Simulation B does not add new wells or convert producers. However, the well-control configuration is adjusted every month on the basis of the production-optimization recommendation. The objective is to minimize the total water-production rate subject to the constraint of maintaining the current total oil-production rate and injection rate. Each production-optimization process performs 30 internal iterations and takes less than 5 minutes.

It is found that Simulation B yields much better results than Simulation A. In Simulation B, the total oil-production rate is kept stable successfully for 6 months without adding new producers or increasing injection; moreover, the water-production rate was decreased dramatically at the first future step. This current well-control configuration is far from the optimal strategy; thus, after optimization, a sudden decrease of water production is observed. Nevertheless, starting from the second “future” timestep, water production begins to increase because there is little room for optimization. In Simulation A, within 6 months, the water cut increases from approximately 16 to 25%. In Simulation B, water cut first decreases to 8% and then climbs to 15% after 6 months. The authors point out that, in real-field application, because of finite fluid compressibility, the reservoir response to changes of well-control configuration is not instantaneous.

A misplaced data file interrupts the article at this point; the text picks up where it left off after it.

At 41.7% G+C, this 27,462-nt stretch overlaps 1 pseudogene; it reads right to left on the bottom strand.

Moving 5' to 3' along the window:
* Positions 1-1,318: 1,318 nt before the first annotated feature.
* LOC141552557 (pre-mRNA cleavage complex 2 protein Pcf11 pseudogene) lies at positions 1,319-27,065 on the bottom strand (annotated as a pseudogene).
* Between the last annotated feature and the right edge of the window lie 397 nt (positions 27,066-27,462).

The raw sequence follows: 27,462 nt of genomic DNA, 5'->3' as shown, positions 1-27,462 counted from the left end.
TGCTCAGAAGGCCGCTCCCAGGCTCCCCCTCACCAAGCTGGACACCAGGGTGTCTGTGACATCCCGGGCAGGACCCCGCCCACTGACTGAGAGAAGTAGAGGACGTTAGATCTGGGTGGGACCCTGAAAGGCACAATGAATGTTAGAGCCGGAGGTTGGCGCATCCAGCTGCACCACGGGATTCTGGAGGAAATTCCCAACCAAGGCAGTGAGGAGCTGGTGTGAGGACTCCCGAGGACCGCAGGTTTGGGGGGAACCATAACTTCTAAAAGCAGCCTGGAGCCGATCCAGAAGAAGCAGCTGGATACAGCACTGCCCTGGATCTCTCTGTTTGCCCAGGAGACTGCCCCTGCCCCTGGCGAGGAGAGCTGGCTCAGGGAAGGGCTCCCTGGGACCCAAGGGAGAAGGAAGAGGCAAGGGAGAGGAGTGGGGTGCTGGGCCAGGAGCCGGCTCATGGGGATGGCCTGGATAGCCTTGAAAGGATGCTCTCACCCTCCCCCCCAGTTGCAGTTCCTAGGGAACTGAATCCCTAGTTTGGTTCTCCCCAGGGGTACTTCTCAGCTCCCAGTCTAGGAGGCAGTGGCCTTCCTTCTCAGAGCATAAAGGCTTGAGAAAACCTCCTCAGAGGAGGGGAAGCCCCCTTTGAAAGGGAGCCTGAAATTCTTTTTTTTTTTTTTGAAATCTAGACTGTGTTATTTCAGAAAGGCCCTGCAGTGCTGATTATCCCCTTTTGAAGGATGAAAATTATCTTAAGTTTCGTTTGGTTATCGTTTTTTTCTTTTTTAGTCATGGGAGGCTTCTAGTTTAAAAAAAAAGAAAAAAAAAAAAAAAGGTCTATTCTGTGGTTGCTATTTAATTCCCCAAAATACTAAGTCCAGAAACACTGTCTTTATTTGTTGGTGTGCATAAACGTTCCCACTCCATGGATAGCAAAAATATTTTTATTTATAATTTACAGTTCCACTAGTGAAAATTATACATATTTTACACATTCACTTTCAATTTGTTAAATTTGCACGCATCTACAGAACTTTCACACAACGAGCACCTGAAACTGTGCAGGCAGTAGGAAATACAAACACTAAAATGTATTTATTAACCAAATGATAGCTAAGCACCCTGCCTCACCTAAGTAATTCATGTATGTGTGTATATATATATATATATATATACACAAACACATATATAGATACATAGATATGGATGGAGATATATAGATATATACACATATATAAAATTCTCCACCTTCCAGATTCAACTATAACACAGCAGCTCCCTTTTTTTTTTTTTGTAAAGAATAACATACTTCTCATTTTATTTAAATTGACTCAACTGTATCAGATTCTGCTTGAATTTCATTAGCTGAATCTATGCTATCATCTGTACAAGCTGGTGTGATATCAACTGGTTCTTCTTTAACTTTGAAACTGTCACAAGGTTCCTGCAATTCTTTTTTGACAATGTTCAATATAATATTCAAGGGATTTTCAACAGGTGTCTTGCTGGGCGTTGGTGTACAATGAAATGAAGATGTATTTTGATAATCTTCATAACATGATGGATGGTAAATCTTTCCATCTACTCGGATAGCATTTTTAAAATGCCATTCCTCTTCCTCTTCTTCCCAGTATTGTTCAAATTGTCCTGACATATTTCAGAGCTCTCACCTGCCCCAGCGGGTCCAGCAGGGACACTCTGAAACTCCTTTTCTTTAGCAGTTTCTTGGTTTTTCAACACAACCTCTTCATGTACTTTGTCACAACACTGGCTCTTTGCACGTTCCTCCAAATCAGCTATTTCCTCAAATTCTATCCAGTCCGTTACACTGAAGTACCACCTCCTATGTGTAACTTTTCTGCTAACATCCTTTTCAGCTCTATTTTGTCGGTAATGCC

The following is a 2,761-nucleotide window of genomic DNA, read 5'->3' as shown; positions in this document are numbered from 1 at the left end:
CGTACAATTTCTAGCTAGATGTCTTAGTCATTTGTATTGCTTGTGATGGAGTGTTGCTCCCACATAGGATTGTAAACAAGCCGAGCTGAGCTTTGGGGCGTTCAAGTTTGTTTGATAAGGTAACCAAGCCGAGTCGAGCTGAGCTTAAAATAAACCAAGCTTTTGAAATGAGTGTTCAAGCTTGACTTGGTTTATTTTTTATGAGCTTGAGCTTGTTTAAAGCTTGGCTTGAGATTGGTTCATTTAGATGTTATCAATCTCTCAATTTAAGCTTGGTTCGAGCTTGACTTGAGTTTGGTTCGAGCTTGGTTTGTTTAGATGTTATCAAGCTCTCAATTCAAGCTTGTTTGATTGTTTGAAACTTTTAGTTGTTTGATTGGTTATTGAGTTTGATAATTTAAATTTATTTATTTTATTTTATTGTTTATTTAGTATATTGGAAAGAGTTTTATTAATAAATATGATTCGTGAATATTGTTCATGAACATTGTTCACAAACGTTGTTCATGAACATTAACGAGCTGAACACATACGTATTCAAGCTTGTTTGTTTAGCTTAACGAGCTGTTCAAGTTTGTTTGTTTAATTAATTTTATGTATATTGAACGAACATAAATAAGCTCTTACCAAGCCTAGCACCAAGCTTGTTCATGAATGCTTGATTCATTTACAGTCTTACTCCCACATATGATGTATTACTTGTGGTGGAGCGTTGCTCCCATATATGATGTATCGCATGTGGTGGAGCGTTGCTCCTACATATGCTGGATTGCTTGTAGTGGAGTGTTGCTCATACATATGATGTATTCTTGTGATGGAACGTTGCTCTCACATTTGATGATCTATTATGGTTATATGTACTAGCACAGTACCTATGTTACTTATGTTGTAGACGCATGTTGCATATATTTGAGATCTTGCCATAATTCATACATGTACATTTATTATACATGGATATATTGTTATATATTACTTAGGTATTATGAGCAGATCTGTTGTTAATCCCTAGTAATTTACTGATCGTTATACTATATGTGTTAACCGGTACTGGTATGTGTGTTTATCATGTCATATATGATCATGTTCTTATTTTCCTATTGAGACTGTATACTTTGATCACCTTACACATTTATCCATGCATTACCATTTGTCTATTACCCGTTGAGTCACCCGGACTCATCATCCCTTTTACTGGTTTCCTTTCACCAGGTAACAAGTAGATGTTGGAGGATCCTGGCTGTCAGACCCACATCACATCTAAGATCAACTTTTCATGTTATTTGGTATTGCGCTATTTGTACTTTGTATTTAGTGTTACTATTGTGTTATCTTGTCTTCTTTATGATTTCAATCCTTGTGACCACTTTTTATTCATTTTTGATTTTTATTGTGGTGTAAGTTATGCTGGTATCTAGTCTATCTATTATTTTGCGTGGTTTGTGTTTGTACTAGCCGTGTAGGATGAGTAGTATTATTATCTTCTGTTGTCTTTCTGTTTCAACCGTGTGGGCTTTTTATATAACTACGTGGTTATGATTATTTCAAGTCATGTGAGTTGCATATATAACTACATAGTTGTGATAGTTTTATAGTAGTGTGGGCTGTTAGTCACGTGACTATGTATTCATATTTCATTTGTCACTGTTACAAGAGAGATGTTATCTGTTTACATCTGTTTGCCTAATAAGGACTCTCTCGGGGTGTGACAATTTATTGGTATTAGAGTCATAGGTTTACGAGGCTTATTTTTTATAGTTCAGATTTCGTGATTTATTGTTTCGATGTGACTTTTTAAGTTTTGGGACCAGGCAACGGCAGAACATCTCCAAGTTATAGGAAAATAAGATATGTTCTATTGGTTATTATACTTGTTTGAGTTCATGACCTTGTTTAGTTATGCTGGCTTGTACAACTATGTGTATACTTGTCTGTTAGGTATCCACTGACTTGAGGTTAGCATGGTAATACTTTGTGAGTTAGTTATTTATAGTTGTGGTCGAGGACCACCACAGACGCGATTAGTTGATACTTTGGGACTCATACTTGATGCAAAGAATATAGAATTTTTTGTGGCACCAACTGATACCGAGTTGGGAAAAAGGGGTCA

This article, written by JPT Technology Editor Chris Carpenter, contains highlights of paper SPE 182450, “Production Optimization in Waterfloods With a New Approach to Interwell-Connectivity Modeling,” by Xiang Zhai, Tailai Wen, and Sebastien Matringe, Quantum Reservoir Impact, prepared for the 2016 SPE Asia Pacific Oil and Gas Conference and Exhibition, Perth, Australia, 25–27 October. The paper has not been peer reviewed.

Production Optimization in Waterfloods: A New Approach to Interwell-Connectivity Modeling

01 December 2017

Volume: 69 | Issue: 12